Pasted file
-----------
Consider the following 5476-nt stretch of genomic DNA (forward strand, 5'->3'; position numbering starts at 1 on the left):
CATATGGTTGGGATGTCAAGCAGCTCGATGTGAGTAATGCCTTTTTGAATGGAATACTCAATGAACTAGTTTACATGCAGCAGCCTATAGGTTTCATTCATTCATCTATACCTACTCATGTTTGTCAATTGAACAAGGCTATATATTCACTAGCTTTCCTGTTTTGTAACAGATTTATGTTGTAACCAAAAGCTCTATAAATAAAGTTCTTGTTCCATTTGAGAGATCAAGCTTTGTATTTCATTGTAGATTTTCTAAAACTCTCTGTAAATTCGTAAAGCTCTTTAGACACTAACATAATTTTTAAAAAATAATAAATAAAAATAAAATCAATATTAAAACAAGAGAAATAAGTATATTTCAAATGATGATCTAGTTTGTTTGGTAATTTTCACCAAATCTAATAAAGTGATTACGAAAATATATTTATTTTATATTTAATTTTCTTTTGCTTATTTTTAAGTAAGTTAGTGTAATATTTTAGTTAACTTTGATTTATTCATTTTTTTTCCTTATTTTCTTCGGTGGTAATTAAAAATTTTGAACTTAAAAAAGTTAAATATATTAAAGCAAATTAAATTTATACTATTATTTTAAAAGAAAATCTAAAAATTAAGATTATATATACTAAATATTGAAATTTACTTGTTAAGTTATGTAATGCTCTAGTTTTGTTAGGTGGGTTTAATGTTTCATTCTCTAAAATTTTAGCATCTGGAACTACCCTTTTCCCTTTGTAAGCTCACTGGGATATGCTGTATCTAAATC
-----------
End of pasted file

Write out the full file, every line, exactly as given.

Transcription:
Consider the following 5476-nt stretch of genomic DNA (forward strand, 5'->3'; position numbering starts at 1 on the left):
CATATGGTTGGGATGTCAAGCAGCTCGATGTGAGTAATGCCTTTTTGAATGGAATACTCAATGAACTAGTTTACATGCAGCAGCCTATAGGTTTCATTCATTCATCTATACCTACTCATGTTTGTCAATTGAACAAGGCTATATATTCACTAGCTTTCCTGTTTTGTAACAGATTTATGTTGTAACCAAAAGCTCTATAAATAAAGTTCTTGTTCCATTTGAGAGATCAAGCTTTGTATTTCATTGTAGATTTTCTAAAACTCTCTGTAAATTCGTAAAGCTCTTTAGACACTAACATAATTTTTAAAAAATAATAAATAAAAATAAAATCAATATTAAAACAAGAGAAATAAGTATATTTCAAATGATGATCTAGTTTGTTTGGTAATTTTCACCAAATCTAATAAAGTGATTACGAAAATATATTTATTTTATATTTAATTTTCTTTTGCTTATTTTTAAGTAAGTTAGTGTAATATTTTAGTTAACTTTGATTTATTCATTTTTTTTCCTTATTTTCTTCGGTGGTAATTAAAAATTTTGAACTTAAAAAAGTTAAATATATTAAAGCAAATTAAATTTATACTATTATTTTAAAAGAAAATCTAAAAATTAAGATTATATATACTAAATATTGAAATTTACTTGTTAAGTTATGTAATGCTCTAGTTTTGTTAGGTGGGTTTAATGTTTCATTCTCTAAAATTTTAGCATCTGGAACTACCCTTTTCCCTTTGTAAGCTCACTGGGATATGCTGTATCTAAATC